Santiago, Chile: Destination of the week
An impressive public transportation network and pedestrian-only spaces make this a great city to explore without a car.
Thu, Jan 19 2012 at 8:10 AM
NICE RIDE: Take a cable car for a sweeping view of the city. (Photo: ZUMA Press)
Chile is arguably one of the most buzzed-about eco-tourism destinations in South America. Its stark deserts, high mountains, untouched coastline and rugged Patagonian landscapes are the ultimate playgrounds for outdoor enthusiasts. Santiago de Chile, usually simply called Santiago, is the country's largest city and main hub. Because of Chile's economic success in recent decades, Santiago has become one of the most modern metropolises in South America.
The city is more than a stopping-off point for tourists on their way to Chile's wilder places. Since there are forests, hills and mountains (a natural addition to Chile's urban skyline) just outside the city limits, Santiago can act a base for eco-tourists who don't want to wander too far from civilization. The city has one of the best public transportation networks on the continent and also features a high number of pedestrian-only boulevards. Yes, this is a big metropolitan area, and there are environmental issues such as pollution, smog (from thermal inversion) and street noise. But natural attractions inside and outside the city make it possible to escape the negative aspects of Santiago.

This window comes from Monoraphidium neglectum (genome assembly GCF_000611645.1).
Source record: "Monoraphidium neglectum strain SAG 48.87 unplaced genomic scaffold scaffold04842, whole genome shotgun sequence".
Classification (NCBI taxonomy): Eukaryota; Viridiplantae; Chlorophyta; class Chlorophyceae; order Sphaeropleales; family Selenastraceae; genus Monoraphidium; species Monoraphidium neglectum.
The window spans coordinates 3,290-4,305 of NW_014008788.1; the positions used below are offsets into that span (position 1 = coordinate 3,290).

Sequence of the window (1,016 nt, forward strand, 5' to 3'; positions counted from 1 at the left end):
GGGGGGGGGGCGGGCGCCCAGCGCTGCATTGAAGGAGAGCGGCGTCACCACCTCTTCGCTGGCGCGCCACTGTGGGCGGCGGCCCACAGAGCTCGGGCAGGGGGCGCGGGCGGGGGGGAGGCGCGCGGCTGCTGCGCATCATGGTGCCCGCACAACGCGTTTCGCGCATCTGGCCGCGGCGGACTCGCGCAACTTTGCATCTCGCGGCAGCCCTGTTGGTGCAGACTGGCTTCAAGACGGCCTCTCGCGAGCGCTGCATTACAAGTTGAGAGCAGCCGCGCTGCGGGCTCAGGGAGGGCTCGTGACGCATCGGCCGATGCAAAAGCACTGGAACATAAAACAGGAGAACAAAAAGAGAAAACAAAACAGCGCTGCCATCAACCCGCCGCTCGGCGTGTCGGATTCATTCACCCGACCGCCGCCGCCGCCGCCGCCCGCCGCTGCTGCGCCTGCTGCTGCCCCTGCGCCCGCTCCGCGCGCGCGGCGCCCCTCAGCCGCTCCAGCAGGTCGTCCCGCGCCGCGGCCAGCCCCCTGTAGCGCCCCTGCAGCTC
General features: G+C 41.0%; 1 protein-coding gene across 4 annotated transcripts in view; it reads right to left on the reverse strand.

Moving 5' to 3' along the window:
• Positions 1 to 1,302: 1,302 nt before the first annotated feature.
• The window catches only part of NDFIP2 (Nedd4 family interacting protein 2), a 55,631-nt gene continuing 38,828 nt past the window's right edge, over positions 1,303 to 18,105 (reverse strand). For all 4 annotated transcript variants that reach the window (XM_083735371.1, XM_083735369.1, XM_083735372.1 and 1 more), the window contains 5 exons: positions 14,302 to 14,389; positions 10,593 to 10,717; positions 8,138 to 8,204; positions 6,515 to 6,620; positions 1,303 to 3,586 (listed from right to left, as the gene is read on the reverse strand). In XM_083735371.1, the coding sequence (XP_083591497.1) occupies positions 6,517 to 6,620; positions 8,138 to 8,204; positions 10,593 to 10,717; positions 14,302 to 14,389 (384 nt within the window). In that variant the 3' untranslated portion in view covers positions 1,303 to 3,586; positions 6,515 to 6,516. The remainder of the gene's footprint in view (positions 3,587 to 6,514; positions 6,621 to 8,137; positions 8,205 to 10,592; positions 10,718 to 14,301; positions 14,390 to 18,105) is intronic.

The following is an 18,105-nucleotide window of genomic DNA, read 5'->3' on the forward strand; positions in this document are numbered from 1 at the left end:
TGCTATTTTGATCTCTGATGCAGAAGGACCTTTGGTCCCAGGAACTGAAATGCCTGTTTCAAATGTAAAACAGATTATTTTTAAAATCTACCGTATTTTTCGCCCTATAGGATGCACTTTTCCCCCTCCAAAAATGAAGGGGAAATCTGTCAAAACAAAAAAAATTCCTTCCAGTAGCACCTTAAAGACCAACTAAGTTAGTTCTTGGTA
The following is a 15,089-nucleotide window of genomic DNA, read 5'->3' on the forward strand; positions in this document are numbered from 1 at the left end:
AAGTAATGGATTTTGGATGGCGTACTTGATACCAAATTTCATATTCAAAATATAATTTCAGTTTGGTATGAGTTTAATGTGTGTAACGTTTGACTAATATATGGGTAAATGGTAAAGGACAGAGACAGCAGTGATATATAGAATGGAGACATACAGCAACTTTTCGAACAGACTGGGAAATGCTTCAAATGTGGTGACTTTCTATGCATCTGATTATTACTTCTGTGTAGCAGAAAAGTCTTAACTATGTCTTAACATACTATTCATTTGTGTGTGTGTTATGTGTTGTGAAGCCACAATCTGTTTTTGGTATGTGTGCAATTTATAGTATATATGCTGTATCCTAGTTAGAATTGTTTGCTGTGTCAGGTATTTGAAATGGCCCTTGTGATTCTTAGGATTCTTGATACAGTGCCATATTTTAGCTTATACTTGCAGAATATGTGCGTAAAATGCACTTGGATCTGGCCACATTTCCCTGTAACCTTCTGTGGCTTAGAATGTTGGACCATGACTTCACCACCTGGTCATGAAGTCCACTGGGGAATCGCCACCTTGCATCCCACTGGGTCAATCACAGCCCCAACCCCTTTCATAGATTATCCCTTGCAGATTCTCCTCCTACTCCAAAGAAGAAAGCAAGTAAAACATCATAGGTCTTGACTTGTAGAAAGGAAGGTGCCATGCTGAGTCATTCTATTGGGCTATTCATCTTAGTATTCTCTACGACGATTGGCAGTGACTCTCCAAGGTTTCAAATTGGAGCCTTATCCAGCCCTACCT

Whether a stopover as part of a Patagonian or Andean adventure or the backbone of an urban South American getaway, Santiago de Chile deserves a spot on green-minded tourists' itineraries.
One of the most positive features to come out of Santiago's rapid urban growth is its useful, all-encompassing public transportation system. The backbone of this network is the five-line Metro system. In addition to cash fares, there is a reloadable card called the Multivia, which can be used for multiple rides on the subway and on buses. Aside from being a convenient way to get around, the subway also provides a bit of culture: Many of the train stations feature art exhibits.